Would-be third ranking OMB official says workforce attrition is harmful.
The Trump administration’s nominee for the top governmentwide management slot promised transformational change for the federal workforce at her confirmation hearing on Thursday, promising to effect change by leaning on her decades of experience in the private sector.
Margaret Weichert, President Trump’s nominee to serve as the Office of Management and Budget’s deputy director for management, has worked primarily for private industry, only coming to government when she joined OMB as a senior adviser earlier this year. Weichert conceded she still had a lot learn about the inner workings of the federal bureaucracy and her role as its top management official, often punting with promises to learn and research various issues when lawmakers asked specific questions.
In an interesting shift, Weichert agreed with senators on a panel of the Homeland Security and Governmental Affairs Committee who suggested efforts to reduce the workforce should be more strategic than relying upon attrition. OMB Director Mick Mulvaney told agencies through guidance issued earlier this year to develop near- and long-term plans to cut their workforces. Agencies throughout government have said they are relying upon attrition to meet those goals. Weichert also agreed that it is critical to government operations to maintain high morale among federal workers.
Sen. Gary Peters, D-Mich., emphasized that point, urging the nominee not to focus too heavily on cuts.
“We need to empower fed agencies with the resources, talent and the expertise they need to carry out their vital missions,” Peters said, “instead of undermining them or making blunt policy choices.”
Weichert leaned heavily on her private sector background and the value that experience would bring to her new position in government. She highlighted the patents companies where she has worked have earned for innovations in fields such as payments management.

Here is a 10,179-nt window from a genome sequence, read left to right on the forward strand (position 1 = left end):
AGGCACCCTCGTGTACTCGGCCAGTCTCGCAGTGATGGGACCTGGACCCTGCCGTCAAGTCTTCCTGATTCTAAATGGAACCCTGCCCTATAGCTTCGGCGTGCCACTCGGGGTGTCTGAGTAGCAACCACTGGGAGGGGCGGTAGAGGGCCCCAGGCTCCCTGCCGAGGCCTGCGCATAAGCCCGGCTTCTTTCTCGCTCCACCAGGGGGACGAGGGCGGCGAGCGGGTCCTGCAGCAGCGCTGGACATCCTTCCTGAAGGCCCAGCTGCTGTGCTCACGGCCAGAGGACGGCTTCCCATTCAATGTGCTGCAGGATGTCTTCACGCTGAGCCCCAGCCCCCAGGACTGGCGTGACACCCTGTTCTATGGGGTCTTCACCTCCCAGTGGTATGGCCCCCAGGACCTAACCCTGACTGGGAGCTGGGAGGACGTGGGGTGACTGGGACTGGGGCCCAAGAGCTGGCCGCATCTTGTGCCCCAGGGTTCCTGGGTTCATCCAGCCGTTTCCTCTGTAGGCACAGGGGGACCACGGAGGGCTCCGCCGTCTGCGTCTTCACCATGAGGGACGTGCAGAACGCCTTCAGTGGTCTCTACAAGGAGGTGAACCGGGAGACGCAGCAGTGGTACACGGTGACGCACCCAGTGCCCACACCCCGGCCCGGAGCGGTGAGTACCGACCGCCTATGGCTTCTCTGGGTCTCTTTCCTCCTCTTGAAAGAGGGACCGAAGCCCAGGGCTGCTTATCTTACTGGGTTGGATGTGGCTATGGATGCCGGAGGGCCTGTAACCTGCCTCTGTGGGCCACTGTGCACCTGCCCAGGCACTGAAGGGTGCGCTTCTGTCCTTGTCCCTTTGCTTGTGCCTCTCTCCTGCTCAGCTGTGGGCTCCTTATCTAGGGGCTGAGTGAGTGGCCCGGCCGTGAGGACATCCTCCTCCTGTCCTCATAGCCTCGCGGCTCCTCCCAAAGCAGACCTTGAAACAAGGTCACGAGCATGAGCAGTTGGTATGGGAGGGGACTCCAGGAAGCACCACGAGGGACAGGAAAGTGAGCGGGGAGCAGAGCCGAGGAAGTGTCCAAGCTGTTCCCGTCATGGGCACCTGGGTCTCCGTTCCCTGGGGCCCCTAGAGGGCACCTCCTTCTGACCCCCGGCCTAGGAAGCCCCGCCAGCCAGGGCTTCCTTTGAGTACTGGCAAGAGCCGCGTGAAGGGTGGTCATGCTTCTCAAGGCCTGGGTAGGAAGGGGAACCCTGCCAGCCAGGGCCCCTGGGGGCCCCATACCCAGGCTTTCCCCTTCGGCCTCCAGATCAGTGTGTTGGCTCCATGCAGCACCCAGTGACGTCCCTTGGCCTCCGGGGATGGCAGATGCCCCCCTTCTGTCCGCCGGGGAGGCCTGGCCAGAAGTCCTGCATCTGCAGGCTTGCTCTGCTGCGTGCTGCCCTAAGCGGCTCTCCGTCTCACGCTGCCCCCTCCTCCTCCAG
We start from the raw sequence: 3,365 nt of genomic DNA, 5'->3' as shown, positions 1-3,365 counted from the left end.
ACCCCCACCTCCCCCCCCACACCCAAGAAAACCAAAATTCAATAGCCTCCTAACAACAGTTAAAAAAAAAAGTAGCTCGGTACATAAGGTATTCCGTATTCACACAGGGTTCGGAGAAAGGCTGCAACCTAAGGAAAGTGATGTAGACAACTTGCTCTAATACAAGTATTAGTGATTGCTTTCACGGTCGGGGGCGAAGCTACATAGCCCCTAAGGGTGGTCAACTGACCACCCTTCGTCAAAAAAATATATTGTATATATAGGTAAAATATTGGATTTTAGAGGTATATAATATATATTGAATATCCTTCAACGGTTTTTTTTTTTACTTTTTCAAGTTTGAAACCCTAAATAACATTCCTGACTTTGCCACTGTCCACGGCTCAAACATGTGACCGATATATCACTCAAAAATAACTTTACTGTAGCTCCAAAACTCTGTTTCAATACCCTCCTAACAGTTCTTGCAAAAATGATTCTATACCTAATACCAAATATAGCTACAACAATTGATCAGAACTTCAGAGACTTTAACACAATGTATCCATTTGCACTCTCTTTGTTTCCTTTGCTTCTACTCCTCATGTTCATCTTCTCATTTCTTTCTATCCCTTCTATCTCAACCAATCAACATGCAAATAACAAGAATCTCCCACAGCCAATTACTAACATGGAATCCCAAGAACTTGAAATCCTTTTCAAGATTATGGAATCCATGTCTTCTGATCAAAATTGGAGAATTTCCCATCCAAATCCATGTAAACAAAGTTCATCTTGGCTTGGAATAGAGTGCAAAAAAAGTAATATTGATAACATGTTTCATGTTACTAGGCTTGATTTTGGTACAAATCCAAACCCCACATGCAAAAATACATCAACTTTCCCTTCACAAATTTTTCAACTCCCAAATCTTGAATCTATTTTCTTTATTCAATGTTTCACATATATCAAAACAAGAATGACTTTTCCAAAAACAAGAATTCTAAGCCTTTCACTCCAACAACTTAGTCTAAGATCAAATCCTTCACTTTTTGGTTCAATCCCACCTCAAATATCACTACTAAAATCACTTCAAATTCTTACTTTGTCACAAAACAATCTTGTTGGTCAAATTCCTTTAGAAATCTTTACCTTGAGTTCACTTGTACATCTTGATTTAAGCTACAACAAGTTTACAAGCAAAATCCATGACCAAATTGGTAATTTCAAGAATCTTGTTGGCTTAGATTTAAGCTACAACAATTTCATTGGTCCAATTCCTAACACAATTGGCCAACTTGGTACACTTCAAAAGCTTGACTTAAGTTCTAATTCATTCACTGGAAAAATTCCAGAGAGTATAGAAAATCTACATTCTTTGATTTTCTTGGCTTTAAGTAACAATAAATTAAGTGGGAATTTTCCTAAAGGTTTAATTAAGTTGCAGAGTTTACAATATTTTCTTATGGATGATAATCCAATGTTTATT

“My hope, if confirmed, is to bring this spirit of innovation, combined with private sector practices, to drive greater efficiency, effectiveness and transparency in federal management functions,” she said.
Weichert said her top three priorities as the potential head of the “M” side of OMB would be IT modernization; data, accountability and transparency; and “people and workforce for the 21st century.” She specifically highlighted the need to streamline the various hiring authorities available to federal agencies and to generally speed up the federal onboarding process.
Sen. Heidi Heitkamp, D-N.D., pressed Weichert to provide more information to Congress on the Trump administration’s plan to cut the federal workforce and reorganize every agency. No one from OMB has provided an update to her committee, she said, and the administration has not even confirmed that every agency turned in their reorganization plans by the Sept. 30 deadline.
“My problem with all of this is if we’re serious, the reorganization needs to be a bipartisan process,” Heitkamp said after the hearing. “Otherwise there’s no permanence to it.”
Weichert agreed to comply with congressional oversight, but said she was “not super informed” on the specifics of who was involved in crafting the overhaul plans when asked if federal employees and stakeholders should have a say in shaping them. Heitkamp warned Weichert that part of the job was having to be “the bad cop.”
The nominee appeared poised to sail through the confirmation process, with Heitkamp saying she hoped to see Weichert confirmed quickly.
“I hope we can expedite your nomination,” the senator said. “I find you perfectly well qualified.”